Litho vs Digital Printing: Understanding the Differences
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Litho vs Digital Printing: The Ultimate Guide For Your Brand Assets


Although the digital age is in full swing, printed assets remain invaluable to brand growth and recognizability. When you need printed brand assets, you must choose the right printing methodology so that the deliverable adequately captures the visual appeal of your designs.

While there are many different printing methods, litho and digital printing are two of the most common. But what is the difference between a lithograph and a digital print? In this litho vs digital print comparison, you can explore the ins and outs of these printing methodologies to better decide which approach best fits your project. 

What Is Litho Printing?

What is a lithograph print, exactly? Also known as offset printing, lithography is a traditional printing technique that involves transferring ink from a plate to a rubber blanket to the printing surface. It’s a method chosen for its high quality, efficiency, and cost-effectiveness in large-volume printing.

You can leverage litho printing to generate branded marketing collateral, packaging, catalogs, brochures, and other business deliverables. This technique is ideal for producing sharp and clean images and text, especially in bulk quantities. 

While litho printing has taken a back seat to digital printing in recent years, it remains a valuable tool in your marketing arsenal. Anytime you need printed digital assets, lithographic printing is worth your consideration. 

Litho vs Digital Printing: What Are the Differences?

Now that you know what litho printing is, you’ll need to understand the difference between digital print and lithograph processes. Litho and digital printing are distinct methods for producing printed materials. 

Litho relies on traditional plates, offering high quality and cost-effectiveness for large print runs, but requires setup time. Digital printing uses electronic files, making it ideal for short runs and personalization, with quicker turnaround and lower setup costs. Each has unique advantages.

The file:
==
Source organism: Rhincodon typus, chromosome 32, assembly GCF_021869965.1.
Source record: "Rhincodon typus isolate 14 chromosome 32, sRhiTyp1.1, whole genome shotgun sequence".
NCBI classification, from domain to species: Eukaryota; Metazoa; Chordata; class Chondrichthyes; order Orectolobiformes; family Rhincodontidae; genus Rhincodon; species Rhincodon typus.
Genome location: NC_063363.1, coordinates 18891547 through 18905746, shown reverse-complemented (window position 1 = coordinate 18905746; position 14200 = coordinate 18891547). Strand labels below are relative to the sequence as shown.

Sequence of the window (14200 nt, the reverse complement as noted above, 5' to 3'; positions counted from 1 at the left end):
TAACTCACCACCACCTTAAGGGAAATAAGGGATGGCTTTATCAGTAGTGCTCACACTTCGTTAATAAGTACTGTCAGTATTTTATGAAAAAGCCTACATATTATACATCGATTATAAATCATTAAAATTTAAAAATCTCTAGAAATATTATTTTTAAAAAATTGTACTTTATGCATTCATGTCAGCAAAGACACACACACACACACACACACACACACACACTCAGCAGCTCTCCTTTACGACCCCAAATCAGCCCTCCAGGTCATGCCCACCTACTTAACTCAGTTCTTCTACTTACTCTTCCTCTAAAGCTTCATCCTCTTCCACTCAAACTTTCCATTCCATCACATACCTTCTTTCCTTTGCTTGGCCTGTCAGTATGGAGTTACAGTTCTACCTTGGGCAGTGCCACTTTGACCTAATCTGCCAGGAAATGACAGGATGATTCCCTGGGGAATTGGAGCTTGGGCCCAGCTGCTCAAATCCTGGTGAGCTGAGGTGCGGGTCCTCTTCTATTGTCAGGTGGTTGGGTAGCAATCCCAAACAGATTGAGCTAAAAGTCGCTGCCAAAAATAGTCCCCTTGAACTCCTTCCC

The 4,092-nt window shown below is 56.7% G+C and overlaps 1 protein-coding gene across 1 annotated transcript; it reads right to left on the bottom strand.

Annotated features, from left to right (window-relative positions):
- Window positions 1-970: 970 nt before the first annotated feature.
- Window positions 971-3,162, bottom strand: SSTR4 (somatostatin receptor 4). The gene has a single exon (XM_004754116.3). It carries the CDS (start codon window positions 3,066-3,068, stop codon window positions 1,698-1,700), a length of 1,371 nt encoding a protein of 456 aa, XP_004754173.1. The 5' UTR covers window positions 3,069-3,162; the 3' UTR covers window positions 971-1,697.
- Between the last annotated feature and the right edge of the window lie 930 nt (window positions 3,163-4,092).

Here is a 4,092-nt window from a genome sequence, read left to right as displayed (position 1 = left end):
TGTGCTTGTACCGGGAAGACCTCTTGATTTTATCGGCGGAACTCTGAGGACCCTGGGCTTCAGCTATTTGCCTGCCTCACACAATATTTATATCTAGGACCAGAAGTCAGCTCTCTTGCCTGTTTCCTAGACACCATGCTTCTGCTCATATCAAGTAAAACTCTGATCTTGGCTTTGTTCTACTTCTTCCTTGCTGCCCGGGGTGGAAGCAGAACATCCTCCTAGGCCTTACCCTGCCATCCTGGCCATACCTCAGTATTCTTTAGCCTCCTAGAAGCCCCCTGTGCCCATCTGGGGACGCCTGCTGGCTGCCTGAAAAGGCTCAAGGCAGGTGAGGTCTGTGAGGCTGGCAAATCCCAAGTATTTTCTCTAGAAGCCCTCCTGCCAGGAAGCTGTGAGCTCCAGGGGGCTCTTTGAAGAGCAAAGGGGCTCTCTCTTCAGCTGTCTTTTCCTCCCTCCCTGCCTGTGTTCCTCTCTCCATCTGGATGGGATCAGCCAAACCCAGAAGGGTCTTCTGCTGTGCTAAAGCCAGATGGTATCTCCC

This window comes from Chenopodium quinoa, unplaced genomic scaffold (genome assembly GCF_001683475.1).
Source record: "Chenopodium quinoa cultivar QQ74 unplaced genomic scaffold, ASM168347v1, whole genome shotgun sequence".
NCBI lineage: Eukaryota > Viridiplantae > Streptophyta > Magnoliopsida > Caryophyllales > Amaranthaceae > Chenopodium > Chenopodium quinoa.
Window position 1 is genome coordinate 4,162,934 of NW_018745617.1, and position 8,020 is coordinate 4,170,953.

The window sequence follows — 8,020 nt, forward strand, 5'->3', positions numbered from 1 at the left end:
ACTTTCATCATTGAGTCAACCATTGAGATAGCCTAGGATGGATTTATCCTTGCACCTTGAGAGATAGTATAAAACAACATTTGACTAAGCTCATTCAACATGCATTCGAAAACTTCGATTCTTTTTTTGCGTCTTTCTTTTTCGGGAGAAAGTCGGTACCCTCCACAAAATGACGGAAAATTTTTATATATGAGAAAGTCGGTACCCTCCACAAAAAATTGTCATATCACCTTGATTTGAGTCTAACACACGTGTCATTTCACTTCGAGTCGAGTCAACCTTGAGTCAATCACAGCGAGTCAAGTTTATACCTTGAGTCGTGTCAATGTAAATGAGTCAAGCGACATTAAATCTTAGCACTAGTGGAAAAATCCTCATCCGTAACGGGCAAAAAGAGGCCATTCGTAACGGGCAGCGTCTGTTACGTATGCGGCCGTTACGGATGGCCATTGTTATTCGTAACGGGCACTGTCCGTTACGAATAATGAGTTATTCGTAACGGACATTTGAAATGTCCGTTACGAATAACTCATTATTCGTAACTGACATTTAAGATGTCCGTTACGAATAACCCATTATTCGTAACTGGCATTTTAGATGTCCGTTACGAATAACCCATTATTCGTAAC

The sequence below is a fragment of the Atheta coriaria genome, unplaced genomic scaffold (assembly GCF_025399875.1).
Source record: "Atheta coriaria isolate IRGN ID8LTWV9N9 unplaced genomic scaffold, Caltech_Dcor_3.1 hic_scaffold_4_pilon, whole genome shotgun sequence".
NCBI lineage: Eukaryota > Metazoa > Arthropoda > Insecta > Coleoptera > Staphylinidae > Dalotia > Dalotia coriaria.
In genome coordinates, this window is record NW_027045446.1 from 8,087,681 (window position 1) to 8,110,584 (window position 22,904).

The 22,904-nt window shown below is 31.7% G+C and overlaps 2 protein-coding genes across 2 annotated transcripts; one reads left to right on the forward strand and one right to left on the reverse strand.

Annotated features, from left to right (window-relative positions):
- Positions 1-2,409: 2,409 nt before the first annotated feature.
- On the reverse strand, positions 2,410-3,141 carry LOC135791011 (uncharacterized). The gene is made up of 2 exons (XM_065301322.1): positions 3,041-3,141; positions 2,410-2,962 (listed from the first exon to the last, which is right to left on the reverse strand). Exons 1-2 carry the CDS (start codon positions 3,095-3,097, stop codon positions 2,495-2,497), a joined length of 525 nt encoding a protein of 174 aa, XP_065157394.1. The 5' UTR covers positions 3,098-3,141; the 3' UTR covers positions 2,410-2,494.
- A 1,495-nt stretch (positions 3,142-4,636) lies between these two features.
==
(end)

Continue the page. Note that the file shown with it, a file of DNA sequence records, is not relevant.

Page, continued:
Here are some key categories comparing litho and digital printing to simplify things. 


Print quality is paramount, especially when producing printed products for marketing purposes. Regarding litho vs digital printing, the former typically yields higher quality deliverables than digital. However, digital printers offer comparable quality to lithographic prints, and the average person can’t distinguish between the two. 

If your design requires a lot of large blocks of solid color, litho will likely yield a better result. That is especially true if you use sophisticated drying processes like LED UV light exposure. Image complexity also matters. During litho printing, ink soaks into the paper, meaning the more subtle details of an image may be more precise when compared to digital printing. 

Another variable that impacts quality is the type of paper you use. If you print on textured or colored paper, litho printing is also better. However, both techniques offer good quality and coverage if you are using glossy or uncoated paper.

One great way to compare quality is to ask for samples that showcase each type of printing method in action. Most printing companies offer samples, so take advantage of this opportunity before placing a bulk order. Once you see the results of each printing method for yourself, you’ll be better equipped to determine which option is the right choice for your business. 


In litho printing, colors are mixed to specification before printing, offering a broader color range and more precise color matching. Digital printing uses standard inks, and although it provides good quality, it may not always match the color fidelity of litho printing. That can be a significant issue if you have a unique color scheme within your design.